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How to Touch Up Chipped Paint and Maintain Painted Cabinets

A year after painting my kitchen cabinets with Rustoleum Cabinet Transformations they still look great! For the most part. They have a couple minor chips all the way down to bare honey oak. Of course I don't want that to show and I've figured out an easy way to fix these chips.
Here is a picture of the island. It gets beat on the most and surprisingly has only one small damaged/chipped corner.
This bad boy and one small toddler (you would think we had a clumsy elephant that smashes everything in his path living here) named Jackson are the culprit for the nicks and chips. Jackson circles around the island about 50 times a day on that motorcycle and sometimes his car. So really we have put cabinet transformations to the ultimate test and in my humble opinion a couple small chips as the result of continuously running a motorcycle and other toys onto the painted surface is pretty amazing!
Here's a picture of a small chip on the cabinet door below the kitchen sink. I'll show you all how easy it is to fix this so you can't even tell it was there!
First I grabbed my paintbrush with white paint on it out of the fridge.
Yes that's right, the fridge.
Many years ago Cory found out that you can wrap your wet paintbrushes in Saran Wrap and store them in the refrigerator and then use it again another day without the paint drying up on the brush. This genius trick has saved us countless hours (and probably paintbrushes) since we don't have to clean the brush every time we're exhausted and done painting for the day.
Since I'm currently working on another painting project with pure white cabinet transformations I already had a wet white brush in the fridge. I found out you can put the wet brushes in ziploc bags and it works just as good as Saran Wrap at keeping the brush nice. I store wet brushes sometimes for weeks at a time. Yes, I know, I'm totally lazy and sometimes the brush does get a little too dried out and caked with paint so I have to wash it before I start painting, but I have yet to ruin a brush by using this technique.
This particular brush could really use a good rinsing since I think it has been in the fridge for a couple weeks (shame on me) but for touching up nicks on cabinet doors I really only need a tiny amount of paint and honestly a "dry" brush works better for this.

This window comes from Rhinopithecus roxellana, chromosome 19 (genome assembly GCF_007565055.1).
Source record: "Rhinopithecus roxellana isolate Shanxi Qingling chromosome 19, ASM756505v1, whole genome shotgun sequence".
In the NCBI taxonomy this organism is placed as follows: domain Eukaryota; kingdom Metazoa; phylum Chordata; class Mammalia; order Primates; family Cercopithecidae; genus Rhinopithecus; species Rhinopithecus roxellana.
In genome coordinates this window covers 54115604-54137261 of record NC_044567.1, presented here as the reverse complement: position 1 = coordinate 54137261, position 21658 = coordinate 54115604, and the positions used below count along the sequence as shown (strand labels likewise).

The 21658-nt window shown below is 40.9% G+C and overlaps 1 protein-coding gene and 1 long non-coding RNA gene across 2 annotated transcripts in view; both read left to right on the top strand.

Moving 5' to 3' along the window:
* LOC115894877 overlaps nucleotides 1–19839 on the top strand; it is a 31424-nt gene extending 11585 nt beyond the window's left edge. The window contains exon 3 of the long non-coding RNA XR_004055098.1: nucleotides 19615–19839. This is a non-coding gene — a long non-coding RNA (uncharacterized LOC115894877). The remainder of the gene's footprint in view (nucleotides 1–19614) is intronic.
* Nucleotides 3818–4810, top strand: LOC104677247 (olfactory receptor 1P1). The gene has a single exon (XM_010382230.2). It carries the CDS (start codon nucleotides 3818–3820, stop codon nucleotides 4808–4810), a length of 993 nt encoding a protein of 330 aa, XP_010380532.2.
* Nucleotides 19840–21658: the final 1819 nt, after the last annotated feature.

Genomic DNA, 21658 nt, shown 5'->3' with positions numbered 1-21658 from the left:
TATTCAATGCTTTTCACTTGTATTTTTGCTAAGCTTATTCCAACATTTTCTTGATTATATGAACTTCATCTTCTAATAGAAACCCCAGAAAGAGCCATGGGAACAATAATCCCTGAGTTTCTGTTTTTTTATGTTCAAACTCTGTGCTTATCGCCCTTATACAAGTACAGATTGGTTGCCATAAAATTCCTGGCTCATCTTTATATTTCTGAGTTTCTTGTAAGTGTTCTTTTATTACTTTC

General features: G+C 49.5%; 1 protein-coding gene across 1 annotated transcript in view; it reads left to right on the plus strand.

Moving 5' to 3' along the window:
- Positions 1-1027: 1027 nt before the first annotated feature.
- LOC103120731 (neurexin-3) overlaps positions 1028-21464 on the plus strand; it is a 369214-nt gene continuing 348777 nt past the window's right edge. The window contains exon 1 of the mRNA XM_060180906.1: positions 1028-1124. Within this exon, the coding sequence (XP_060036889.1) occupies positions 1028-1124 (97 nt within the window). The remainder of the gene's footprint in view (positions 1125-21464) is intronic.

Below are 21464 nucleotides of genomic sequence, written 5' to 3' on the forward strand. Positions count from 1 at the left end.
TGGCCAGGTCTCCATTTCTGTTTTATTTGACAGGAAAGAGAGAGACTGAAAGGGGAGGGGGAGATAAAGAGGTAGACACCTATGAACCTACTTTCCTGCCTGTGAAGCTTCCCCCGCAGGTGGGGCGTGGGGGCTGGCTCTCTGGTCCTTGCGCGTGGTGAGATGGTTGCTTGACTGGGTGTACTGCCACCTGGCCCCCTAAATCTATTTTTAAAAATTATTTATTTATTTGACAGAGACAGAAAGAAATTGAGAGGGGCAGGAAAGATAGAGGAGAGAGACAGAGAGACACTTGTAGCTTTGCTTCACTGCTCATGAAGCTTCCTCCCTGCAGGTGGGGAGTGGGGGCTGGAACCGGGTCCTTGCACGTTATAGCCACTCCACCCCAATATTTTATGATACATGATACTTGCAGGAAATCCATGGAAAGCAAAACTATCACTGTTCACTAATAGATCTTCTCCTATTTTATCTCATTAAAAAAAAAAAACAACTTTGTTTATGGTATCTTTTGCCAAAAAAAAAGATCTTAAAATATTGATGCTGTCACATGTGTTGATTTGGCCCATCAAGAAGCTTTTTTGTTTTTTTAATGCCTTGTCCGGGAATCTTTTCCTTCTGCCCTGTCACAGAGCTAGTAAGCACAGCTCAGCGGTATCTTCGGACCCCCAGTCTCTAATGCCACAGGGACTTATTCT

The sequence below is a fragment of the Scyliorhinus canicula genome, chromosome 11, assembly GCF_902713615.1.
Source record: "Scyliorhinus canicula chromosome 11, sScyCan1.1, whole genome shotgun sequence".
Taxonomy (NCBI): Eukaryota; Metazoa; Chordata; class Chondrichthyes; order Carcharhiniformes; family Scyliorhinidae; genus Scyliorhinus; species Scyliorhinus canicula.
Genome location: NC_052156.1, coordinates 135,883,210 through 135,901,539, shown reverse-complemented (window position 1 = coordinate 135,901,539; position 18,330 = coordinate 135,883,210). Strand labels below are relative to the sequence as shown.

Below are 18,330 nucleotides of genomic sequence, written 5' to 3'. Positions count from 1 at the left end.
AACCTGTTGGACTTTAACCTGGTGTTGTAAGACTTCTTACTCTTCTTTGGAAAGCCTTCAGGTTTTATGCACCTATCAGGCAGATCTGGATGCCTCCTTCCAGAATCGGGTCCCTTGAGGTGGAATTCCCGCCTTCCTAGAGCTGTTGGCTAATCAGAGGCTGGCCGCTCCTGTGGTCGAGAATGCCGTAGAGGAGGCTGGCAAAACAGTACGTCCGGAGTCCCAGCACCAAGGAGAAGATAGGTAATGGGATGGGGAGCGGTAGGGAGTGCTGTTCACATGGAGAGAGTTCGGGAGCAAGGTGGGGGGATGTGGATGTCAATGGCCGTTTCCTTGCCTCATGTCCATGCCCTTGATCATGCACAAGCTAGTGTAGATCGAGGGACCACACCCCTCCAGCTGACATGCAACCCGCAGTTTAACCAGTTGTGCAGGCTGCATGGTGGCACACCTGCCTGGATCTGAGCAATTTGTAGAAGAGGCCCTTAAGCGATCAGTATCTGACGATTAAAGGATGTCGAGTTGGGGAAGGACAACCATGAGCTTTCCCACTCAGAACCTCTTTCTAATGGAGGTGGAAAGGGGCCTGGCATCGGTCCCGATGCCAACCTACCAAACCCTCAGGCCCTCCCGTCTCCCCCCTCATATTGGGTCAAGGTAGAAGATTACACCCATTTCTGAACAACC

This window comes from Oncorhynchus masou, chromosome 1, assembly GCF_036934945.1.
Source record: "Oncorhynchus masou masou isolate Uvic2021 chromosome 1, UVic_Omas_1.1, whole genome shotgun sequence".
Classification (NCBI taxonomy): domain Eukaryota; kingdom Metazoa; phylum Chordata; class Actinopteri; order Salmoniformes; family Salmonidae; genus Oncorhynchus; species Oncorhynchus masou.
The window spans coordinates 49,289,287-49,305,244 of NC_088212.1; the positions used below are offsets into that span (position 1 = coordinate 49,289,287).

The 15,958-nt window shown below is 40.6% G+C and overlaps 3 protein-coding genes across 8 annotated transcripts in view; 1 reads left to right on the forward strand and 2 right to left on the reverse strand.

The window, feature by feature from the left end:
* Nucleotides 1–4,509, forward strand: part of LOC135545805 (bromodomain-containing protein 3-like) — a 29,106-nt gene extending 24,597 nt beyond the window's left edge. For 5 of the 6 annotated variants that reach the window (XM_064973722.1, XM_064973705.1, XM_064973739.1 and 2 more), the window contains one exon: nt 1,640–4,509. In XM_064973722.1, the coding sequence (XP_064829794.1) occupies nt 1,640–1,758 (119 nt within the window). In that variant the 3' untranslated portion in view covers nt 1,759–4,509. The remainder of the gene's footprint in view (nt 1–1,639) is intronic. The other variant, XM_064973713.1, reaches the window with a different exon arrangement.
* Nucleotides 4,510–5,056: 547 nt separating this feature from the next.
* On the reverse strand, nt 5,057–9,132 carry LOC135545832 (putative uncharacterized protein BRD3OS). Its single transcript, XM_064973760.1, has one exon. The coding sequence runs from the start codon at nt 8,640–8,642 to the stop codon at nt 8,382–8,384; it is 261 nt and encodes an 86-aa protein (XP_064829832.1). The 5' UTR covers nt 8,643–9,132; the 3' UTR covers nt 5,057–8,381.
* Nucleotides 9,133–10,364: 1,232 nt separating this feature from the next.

Before you do anything with paint you could lightly sand the chipped area with very fine sandpaper. Maybe it's because mine are glazed, but I find that I don't need to. If you don't have glazed cabinets, I would highly recommend sanding!
After I took my brush out of the Ziploc bag I dabbed on a very slight amount of paint, so slight I used the paint that was already on the brush (really lazy of me, buy hey, it worked). What I try to do is only get paint on the gouged out area. I wiped off the paint that got on the already painted surface with my finger and that also helps to push more paint onto the chipped area I want to cover. I want the edge of the painted surface and the gouged out surface to be flush with each other so you cannot tell that it's been repaired.
I let that dry for a couple minutes then I grabbed my foam brush with glaze/stain on it from the fridge (yep, I put that in the fridge too). Of course f you don't have glazed cabinets, you would skip this step.
I just put a dab of stain right over the fresh white paint and wiped it off almost immediately (just enough time to snap a picture) with cheesecloth.
Here's the finished product, before the protective clear coat of course. You can't even tell it's been repaired or that a chip was even there! It really is such an easy fix (made easier by having my brushes ready to go in the fridge!). I discovered how to repair any chipped paint on the cabinets when I was initially painting them. Before the clear coat is painted on the surface is extremely delicate. You can scratch the paint off with a fingernail. I had a couple areas that I had to fix because I was apparently reckless and handled the cabinets with wild abandon or well, who knows really, but after that I handled the cabinets with kid gloves until the clear coat was dry.As for maintenance, honestly it is the same as with unpainted cabinets. I wipe up any spills with a damp sponge. That's it, nothing special. I almost feel like painting these cabinets made them more durable because of how hard the protective clear coat dries. You can even paint on an extra clear coat and that would make your cabinets even more durable! To see more on this post check out my blog :)

To see more: http://thriftyartsygirl.blogspot.com/2015/04/white-glazed-cabinet-transformations_18.html

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